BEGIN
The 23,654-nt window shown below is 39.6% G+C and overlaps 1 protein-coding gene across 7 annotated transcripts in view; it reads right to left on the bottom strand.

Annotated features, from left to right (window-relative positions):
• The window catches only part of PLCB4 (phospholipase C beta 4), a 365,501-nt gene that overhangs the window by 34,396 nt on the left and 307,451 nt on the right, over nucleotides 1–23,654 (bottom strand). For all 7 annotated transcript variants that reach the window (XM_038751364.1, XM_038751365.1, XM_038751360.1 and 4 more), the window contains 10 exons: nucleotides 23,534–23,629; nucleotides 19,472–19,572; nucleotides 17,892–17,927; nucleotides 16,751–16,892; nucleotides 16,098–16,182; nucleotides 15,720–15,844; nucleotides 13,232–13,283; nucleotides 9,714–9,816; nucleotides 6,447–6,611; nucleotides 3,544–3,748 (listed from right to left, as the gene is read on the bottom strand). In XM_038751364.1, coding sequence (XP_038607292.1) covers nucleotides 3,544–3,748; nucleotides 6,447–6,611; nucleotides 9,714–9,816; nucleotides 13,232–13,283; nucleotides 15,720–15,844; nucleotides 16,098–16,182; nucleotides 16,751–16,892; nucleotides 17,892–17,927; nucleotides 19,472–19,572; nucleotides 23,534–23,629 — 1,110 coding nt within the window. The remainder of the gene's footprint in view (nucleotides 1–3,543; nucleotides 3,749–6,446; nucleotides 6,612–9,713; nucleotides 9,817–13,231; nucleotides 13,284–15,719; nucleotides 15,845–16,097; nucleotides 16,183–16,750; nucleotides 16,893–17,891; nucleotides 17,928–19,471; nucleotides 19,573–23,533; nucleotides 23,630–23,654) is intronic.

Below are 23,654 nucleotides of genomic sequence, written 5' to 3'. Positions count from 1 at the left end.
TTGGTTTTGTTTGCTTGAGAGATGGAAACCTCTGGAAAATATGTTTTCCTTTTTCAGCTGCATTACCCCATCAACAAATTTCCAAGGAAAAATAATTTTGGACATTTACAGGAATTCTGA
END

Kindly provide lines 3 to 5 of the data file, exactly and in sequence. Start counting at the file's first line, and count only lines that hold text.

• The window catches only part of PLCB4 (phospholipase C beta 4), a 365,501-nt gene that overhangs the window by 34,396 nt on the left and 307,451 nt on the right, over nucleotides 1–23,654 (bottom strand). For all 7 annotated transcript variants that reach the window (XM_038751364.1, XM_038751365.1, XM_038751360.1 and 4 more), the window contains 10 exons: nucleotides 23,534–23,629; nucleotides 19,472–19,572; nucleotides 17,892–17,927; nucleotides 16,751–16,892; nucleotides 16,098–16,182; nucleotides 15,720–15,844; nucleotides 13,232–13,283; nucleotides 9,714–9,816; nucleotides 6,447–6,611; nucleotides 3,544–3,748 (listed from right to left, as the gene is read on the bottom strand). In XM_038751364.1, coding sequence (XP_038607292.1) covers nucleotides 3,544–3,748; nucleotides 6,447–6,611; nucleotides 9,714–9,816; nucleotides 13,232–13,283; nucleotides 15,720–15,844; nucleotides 16,098–16,182; nucleotides 16,751–16,892; nucleotides 17,892–17,927; nucleotides 19,472–19,572; nucleotides 23,534–23,629 — 1,110 coding nt within the window. The remainder of the gene's footprint in view (nucleotides 1–3,543; nucleotides 3,749–6,446; nucleotides 6,612–9,713; nucleotides 9,817–13,231; nucleotides 13,284–15,719; nucleotides 15,845–16,097; nucleotides 16,183–16,750; nucleotides 16,893–17,891; nucleotides 17,928–19,471; nucleotides 19,573–23,533; nucleotides 23,630–23,654) is intronic.

Below are 23,654 nucleotides of genomic sequence, written 5' to 3'. Positions count from 1 at the left end.
TTGGTTTTGTTTGCTTGAGAGATGGAAACCTCTGGAAAATATGTTTTCCTTTTTCAGCTGCATTACCCCATCAACAAATTTCCAAGGAAAAATAATTTTGGACATTTACAGGAATTCTGA